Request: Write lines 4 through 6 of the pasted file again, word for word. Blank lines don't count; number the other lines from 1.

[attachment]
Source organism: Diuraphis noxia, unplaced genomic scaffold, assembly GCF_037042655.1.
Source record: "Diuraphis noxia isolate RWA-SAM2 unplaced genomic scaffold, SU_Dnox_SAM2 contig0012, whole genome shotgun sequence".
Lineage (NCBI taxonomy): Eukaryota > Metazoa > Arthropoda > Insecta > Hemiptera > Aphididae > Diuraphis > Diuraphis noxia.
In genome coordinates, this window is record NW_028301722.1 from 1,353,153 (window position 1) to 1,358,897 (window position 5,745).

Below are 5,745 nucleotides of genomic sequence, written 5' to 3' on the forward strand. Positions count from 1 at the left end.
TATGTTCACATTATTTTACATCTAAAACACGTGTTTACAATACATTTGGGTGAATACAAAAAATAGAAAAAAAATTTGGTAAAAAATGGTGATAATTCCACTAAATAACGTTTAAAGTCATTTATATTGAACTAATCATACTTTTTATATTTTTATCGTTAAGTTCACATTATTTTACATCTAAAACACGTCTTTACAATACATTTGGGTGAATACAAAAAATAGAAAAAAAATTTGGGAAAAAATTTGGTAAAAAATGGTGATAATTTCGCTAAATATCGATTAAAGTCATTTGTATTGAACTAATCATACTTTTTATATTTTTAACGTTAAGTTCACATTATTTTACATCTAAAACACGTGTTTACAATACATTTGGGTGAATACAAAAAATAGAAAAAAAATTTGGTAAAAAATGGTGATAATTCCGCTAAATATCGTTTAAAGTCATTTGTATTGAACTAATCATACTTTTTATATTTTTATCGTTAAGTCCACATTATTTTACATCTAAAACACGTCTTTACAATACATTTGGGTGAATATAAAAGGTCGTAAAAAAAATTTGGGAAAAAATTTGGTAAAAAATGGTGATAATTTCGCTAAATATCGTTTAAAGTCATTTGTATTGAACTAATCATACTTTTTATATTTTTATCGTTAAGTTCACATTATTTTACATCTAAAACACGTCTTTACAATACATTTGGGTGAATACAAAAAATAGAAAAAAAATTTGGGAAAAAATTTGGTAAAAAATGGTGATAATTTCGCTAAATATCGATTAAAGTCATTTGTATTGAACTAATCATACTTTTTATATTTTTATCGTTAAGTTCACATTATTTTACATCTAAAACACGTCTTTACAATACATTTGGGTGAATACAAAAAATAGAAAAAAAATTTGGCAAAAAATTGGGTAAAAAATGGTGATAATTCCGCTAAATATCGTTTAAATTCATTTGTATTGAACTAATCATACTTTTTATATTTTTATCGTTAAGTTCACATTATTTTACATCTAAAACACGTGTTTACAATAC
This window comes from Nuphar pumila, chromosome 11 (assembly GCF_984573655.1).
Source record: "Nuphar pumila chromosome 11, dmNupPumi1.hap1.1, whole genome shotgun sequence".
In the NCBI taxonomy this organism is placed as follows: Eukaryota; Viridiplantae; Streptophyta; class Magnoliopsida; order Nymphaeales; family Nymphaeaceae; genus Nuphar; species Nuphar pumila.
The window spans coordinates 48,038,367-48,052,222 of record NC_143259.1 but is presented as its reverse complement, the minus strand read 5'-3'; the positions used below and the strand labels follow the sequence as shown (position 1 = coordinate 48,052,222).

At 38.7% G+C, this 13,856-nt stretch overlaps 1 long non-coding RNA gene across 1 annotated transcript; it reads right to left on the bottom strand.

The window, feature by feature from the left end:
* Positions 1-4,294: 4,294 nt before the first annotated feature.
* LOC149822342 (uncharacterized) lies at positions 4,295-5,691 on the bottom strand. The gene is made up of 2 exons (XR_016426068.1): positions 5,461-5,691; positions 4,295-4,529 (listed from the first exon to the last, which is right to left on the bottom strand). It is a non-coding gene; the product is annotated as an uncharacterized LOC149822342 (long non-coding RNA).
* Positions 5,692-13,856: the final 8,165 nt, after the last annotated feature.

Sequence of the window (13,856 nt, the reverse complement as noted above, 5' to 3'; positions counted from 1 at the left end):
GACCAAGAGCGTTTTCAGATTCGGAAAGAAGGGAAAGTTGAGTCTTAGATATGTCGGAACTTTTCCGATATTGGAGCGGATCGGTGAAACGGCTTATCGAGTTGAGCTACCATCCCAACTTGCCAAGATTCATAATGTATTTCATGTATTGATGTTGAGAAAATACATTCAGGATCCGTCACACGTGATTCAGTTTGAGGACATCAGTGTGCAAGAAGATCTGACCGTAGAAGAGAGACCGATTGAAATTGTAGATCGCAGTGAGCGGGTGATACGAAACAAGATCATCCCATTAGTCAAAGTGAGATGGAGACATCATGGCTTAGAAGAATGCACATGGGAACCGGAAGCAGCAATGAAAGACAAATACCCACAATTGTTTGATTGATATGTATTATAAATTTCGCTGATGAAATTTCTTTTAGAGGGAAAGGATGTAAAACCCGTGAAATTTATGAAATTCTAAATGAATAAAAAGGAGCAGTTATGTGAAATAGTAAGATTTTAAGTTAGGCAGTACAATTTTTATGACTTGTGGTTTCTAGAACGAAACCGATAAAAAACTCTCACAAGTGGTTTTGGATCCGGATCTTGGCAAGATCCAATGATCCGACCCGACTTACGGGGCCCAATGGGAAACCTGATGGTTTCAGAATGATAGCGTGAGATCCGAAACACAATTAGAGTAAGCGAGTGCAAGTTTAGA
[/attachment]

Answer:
In genome coordinates, this window is record NW_028301722.1 from 1,353,153 (window position 1) to 1,358,897 (window position 5,745).

Below are 5,745 nucleotides of genomic sequence, written 5' to 3' on the forward strand. Positions count from 1 at the left end.
TATGTTCACATTATTTTACATCTAAAACACGTGTTTACAATACATTTGGGTGAATACAAAAAATAGAAAAAAAATTTGGTAAAAAATGGTGATAATTCCACTAAATAACGTTTAAAGTCATTTATATTGAACTAATCATACTTTTTATATTTTTATCGTTAAGTTCACATTATTTTACATCTAAAACACGTCTTTACAATACATTTGGGTGAATACAAAAAATAGAAAAAAAATTTGGGAAAAAATTTGGTAAAAAATGGTGATAATTTCGCTAAATATCGATTAAAGTCATTTGTATTGAACTAATCATACTTTTTATATTTTTAACGTTAAGTTCACATTATTTTACATCTAAAACACGTGTTTACAATACATTTGGGTGAATACAAAAAATAGAAAAAAAATTTGGTAAAAAATGGTGATAATTCCGCTAAATATCGTTTAAAGTCATTTGTATTGAACTAATCATACTTTTTATATTTTTATCGTTAAGTCCACATTATTTTACATCTAAAACACGTCTTTACAATACATTTGGGTGAATATAAAAGGTCGTAAAAAAAATTTGGGAAAAAATTTGGTAAAAAATGGTGATAATTTCGCTAAATATCGTTTAAAGTCATTTGTATTGAACTAATCATACTTTTTATATTTTTATCGTTAAGTTCACATTATTTTACATCTAAAACACGTCTTTACAATACATTTGGGTGAATACAAAAAATAGAAAAAAAATTTGGGAAAAAATTTGGTAAAAAATGGTGATAATTTCGCTAAATATCGATTAAAGTCATTTGTATTGAACTAATCATACTTTTTATATTTTTATCGTTAAGTTCACATTATTTTACATCTAAAACACGTCTTTACAATACATTTGGGTGAATACAAAAAATAGAAAAAAAATTTGGCAAAAAATTGGGTAAAAAATGGTGATAATTCCGCTAAATATCGTTTAAATTCATTTGTATTGAACTAATCATACTTTTTATATTTTTATCGTTAAGTTCACATTATTTTACATCTAAAACACGTGTTTACAATAC